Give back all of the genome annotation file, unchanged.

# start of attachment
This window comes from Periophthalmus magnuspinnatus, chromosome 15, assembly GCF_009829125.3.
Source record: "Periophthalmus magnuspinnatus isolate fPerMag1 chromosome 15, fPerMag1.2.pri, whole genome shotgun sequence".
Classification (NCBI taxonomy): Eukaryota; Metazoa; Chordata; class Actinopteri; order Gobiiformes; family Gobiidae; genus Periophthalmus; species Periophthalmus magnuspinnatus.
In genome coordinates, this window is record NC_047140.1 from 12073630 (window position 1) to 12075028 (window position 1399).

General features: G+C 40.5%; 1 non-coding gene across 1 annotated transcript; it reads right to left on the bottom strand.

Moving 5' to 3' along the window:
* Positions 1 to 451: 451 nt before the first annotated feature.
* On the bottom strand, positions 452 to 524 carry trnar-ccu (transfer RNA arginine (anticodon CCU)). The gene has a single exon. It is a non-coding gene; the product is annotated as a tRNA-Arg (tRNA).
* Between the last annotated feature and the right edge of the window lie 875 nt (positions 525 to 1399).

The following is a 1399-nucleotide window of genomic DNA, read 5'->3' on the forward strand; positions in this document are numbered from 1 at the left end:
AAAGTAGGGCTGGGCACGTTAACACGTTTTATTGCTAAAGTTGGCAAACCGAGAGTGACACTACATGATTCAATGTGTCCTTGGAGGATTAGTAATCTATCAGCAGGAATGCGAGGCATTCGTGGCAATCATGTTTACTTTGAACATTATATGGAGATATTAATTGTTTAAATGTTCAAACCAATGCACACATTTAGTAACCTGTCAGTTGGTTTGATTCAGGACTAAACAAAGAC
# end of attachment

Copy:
This window comes from Periophthalmus magnuspinnatus, chromosome 15, assembly GCF_009829125.3.
Source record: "Periophthalmus magnuspinnatus isolate fPerMag1 chromosome 15, fPerMag1.2.pri, whole genome shotgun sequence".
Classification (NCBI taxonomy): Eukaryota; Metazoa; Chordata; class Actinopteri; order Gobiiformes; family Gobiidae; genus Periophthalmus; species Periophthalmus magnuspinnatus.
In genome coordinates, this window is record NC_047140.1 from 12073630 (window position 1) to 12075028 (window position 1399).

General features: G+C 40.5%; 1 non-coding gene across 1 annotated transcript; it reads right to left on the bottom strand.

Moving 5' to 3' along the window:
* Positions 1 to 451: 451 nt before the first annotated feature.
* On the bottom strand, positions 452 to 524 carry trnar-ccu (transfer RNA arginine (anticodon CCU)). The gene has a single exon. It is a non-coding gene; the product is annotated as a tRNA-Arg (tRNA).
* Between the last annotated feature and the right edge of the window lie 875 nt (positions 525 to 1399).

The following is a 1399-nucleotide window of genomic DNA, read 5'->3' on the forward strand; positions in this document are numbered from 1 at the left end:
AAAGTAGGGCTGGGCACGTTAACACGTTTTATTGCTAAAGTTGGCAAACCGAGAGTGACACTACATGATTCAATGTGTCCTTGGAGGATTAGTAATCTATCAGCAGGAATGCGAGGCATTCGTGGCAATCATGTTTACTTTGAACATTATATGGAGATATTAATTGTTTAAATGTTCAAACCAATGCACACATTTAGTAACCTGTCAGTTGGTTTGATTCAGGACTAAACAAAGAC